Paper No. 14
Presentation Time: 4:30 PM


SCLAFANI, Judith A.1, PLATSKY, Allison Lee-Ann2, JENKINS, Chelsea2 and HOLLAND, Steven M.2, (1)Department of Geosciences, Pennsylvania State University, State College, PA 16801, (2)Department of Geology, University of Georgia, Athens, GA 30602,

Hubbell’s theta, a component of the Unified Neutral Theory of Biodiversity and Biogeography, reflects species richness and evenness and is calculated from relative abundance distributions. Few paleobiological studies have applied Hubbell’s theta, owing to uncertainties over its calculation and sampling properties, which we address.

We simulated abundance distributions to test when estimates of theta are unbiased by sample size or effort. To do this, individuals from an existing data set were randomly selected to generate communities of increasing size. We estimated theta for each randomly generated data set using the untb package in R and Etienne’s 2007 and 2009 likelihood methods.

Both of Etienne’s methods are unbiased by sample size and agree well. Given this similarity and the long run-times for large data sets for the 2009 method, the 2007 method is preferred when estimates of Hubbell’s migration parameter m are not necessary. Estimates of theta in R’s untb package vary with sample size and are unreliable.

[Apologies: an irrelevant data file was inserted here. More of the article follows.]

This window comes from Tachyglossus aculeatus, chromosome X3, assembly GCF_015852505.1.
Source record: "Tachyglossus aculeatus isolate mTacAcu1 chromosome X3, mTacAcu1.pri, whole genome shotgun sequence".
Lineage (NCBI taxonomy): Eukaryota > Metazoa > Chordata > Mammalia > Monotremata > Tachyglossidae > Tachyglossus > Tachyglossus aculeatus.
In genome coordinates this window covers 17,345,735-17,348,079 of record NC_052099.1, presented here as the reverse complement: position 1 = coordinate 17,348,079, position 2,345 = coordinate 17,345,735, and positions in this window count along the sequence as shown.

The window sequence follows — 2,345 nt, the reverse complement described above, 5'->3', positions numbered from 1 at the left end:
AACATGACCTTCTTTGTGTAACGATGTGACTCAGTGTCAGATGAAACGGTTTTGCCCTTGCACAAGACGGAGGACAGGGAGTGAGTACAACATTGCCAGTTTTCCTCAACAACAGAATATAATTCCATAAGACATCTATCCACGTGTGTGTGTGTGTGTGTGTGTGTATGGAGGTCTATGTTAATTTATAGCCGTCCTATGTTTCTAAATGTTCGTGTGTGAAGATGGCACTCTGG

For statistically robust estimations of theta, sampling should be designed to include many small samples, as opposed to a few large samples, as theta for a single sample underestimates the theta for a multi-sample data set. More samples provide repeated sampling of a metacommunity and improve the recovery of rare taxa. Consequently, variability in theta increases with smaller total sizes of a data set. Larger data sets often improve sampling of the metacommunity and lessen the effect of patchiness on observed abundance distributions. Small data sets collected from communities that have a high degree of patchiness are unlikely to represent the metacommunity well, and they tend to underestimate total diversity. Ultimately, the nature of a collection, or how well the distribution represents that of the entire metacommunity, has the greatest impact on the accurateness of theta. The representative nature of a sample is affected by patchiness but can be minimized by sampling over the spatial and temporal extent of a metacommunity.